When The Maine were back in Australia for the first time since their tour in which they supported All Time Low, we were lucky enough to have a chat to Pat Kirch about how their visit, what their future plans are, and their unique recording style.
What’s your favourite thing been so far about touring in Australia?
Honestly, Australia compared to other places feels not too far from home. It feels like we’re in California or something.
Does it feel much like Arizona at all?
A little bit! It feels more like California, I think. Arizona just tries to be like California. I just like that it’s so pretty and awesome out here.
I think it’s very relaxed out here, which is how it is in California, and people are very creative and alternative so to be in alternative music in both places, it must be a really good scene.
Oh yeah for sure! I think for us it took a little bit to get things going over here and now we’re finally building a community of people over here who are into what we’re doing so it’s been really good.
You guys have the 8123 Fest which is super successful and you’ve just finished with the 8123 Day as well. How did that all go for you guys?
Awesome! The festival was just mind blowing!
So what did you guys do for the festival? Was it just an absolutely massive tour?
Yeah so a bunch of bands played, we had a pop up shop and an after party and basically the whole weekend we just took over all of Phoenix. It was probably my favourite show I’ve ever played out there.
You guys had massive technical issues the other day with your amps breaking. Whats the worst thing thats happened and how do you deal with all that?
You just gotta deal with it, especially being in a different country. We bring stuff from home that only uses US power so we had an amp break but we managed to get it fixed two days later so it was alright, we just had to make do until then and borrow other peoples stuff. No matter what happens, we’re going to play a show anyway.
Where are you headed to next?
We’re going back home to Phoenix for a couple of weeks. We’re going to write demo and record some songs that haven’t made it on any other albums in the past, so that will be cool. We’ll write songs without really much intention yet, y’know, just see what happens with that.
On the road, when you are recording, I know some singers like to record in bathrooms because they echo, so where’s the weirdest place that you’ve recorded?
We’ve definitely recorded in some bathrooms, showers… Cars? That’s about all though. Most of the time we’re writing at home. Its really hard to write or record on the road because your day is broken up so much yknow. You can never really find a chunk of time.
Your last tour was with All Time Low, so it’s good to have you back for a headlining tour. Was that in the works back then or did you just decide “fuck it let’s go?”
We had planned it right at the end of that tour because we kind of decided that it would be good to come back again and not play a half hour. Our last headliner was in 2015, and time just goes so fast.
You said that when you recorded Forever Halloween, you recorded it in a completely different way than usual. Do you think it impacted how you recorded American Candy and Lovely Little Lonely and would you do it again any other soon or is there any other methods that you wanted to try?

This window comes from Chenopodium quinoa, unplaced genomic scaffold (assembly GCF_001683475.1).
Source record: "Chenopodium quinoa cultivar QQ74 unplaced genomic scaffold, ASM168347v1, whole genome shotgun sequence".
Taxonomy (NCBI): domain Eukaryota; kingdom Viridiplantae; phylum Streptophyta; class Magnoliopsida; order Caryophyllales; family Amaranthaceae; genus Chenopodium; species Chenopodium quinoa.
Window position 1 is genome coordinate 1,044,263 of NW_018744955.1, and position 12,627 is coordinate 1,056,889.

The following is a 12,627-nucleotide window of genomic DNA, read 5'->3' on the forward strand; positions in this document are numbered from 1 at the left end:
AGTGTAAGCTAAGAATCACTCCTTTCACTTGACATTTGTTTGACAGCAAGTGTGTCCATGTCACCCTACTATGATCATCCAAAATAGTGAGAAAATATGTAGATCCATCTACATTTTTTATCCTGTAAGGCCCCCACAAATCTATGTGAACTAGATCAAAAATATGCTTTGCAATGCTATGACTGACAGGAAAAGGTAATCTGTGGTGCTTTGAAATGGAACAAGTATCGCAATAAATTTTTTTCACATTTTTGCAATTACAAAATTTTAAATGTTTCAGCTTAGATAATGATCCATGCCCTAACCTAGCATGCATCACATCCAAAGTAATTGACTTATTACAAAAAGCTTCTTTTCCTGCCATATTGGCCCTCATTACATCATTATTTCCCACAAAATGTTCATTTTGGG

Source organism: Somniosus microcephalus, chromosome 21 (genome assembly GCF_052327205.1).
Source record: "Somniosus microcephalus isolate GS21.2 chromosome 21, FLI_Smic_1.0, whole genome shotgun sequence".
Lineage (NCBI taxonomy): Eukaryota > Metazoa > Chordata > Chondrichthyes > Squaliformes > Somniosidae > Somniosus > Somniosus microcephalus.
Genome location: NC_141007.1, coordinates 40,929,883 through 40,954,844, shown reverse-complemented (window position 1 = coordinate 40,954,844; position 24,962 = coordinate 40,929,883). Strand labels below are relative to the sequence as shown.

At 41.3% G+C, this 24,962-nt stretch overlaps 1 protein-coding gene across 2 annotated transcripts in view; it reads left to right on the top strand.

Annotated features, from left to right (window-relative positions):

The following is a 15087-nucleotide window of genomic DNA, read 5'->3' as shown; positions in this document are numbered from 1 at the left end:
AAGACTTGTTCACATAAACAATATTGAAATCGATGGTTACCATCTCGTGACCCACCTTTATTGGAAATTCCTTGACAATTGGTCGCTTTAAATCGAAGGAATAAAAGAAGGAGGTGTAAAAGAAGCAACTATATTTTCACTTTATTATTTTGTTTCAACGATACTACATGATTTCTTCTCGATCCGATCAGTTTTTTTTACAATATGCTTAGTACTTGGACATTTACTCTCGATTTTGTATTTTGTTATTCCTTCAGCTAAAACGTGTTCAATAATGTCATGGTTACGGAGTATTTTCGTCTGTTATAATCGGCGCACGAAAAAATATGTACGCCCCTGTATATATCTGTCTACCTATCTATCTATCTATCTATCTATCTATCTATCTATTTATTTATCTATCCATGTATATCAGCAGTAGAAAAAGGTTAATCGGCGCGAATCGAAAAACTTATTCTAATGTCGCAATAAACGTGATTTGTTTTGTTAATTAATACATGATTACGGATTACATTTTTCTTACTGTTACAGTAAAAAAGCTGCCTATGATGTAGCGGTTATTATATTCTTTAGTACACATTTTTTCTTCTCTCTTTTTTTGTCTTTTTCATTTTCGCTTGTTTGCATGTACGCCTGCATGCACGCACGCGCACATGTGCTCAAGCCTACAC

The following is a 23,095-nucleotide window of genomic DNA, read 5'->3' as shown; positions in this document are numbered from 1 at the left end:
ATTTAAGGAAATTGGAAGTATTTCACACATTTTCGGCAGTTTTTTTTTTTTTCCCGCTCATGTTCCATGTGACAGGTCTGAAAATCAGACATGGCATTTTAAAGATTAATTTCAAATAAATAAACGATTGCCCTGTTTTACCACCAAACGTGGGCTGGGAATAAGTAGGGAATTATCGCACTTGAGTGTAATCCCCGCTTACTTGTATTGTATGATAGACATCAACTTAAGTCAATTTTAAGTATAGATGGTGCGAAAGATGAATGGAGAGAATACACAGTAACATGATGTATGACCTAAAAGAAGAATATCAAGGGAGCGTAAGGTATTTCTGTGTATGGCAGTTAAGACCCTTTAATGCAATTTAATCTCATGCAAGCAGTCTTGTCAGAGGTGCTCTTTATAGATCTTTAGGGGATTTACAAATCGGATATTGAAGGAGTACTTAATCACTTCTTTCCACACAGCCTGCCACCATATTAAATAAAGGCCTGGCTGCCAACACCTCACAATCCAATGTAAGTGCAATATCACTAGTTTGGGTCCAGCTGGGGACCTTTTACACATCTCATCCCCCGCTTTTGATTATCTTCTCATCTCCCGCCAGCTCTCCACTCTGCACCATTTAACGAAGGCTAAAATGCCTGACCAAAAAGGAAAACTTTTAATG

I think we pushed it so far in one direction, that we were kind of like okay let’s do the complete opposite of that which is why I think compared to Forever Halloween, American Candy is polished a bit more and put together whereas with Forever Halloween we were kind of like “okay let’s just play and let it record and thats the record” without putting too much thought into it, where these past two records we’ve really paid a lot of attention to making sure we’re happy with the parts and stuff but I feel like we’ve run our course with that now too, so now it’s a matter of figuring out what’s next.
We don’t like making the same album over and over again. We’ll see what we do now. It’s a little early, usually it kind of comes, like the ideas will just come to us but we definitely know it’s going to be different. It’s just in what way? So we’re just going to keep trying to push ourselves outside of the comfort zones that we’ve been in with the past two albums but it’ll definitely be different.
So do you think it will impact how you record albums in future from just that one time trying that very different style?
Yeah, I just think every record is a reaction to the last one, like we enjoyed parts of that, lets do more of that and lets not do other things. When we recorded Pioneer we recorded like 27 songs and theres more that haven’t been released yet, so that was exhausting, so then with American Candy we recorded 10 songs and that was it, just the 10 songs that made it on the record. So that was a reaction to not wanting to do that again. So it’s like every time is just different so who knows? This time it might be something totally ridiculous.
It must be great to have that creativity now that you’re with your own record label that you created, so you’re not being forced to make a certain sound or anything so you can do whatever you like, and ultimately, you are your own boss!
It is great, we can do whatever we want! I think the biggest thing above all of that is that we’ve made so many different kinds of records and our fans have been so supportive of all of them so that makes us confident that we can kinda be like “hey we can do whatever the fuck we want” and people enjoy it if it’s good and that makes us feel not so trapped in a box of what people expect of our band because every time is a little different, so I think people expect the unexpected now.
Interview by Heather McNab
Revisit our Photo Gallery of The Maine‘s Sydney show right here
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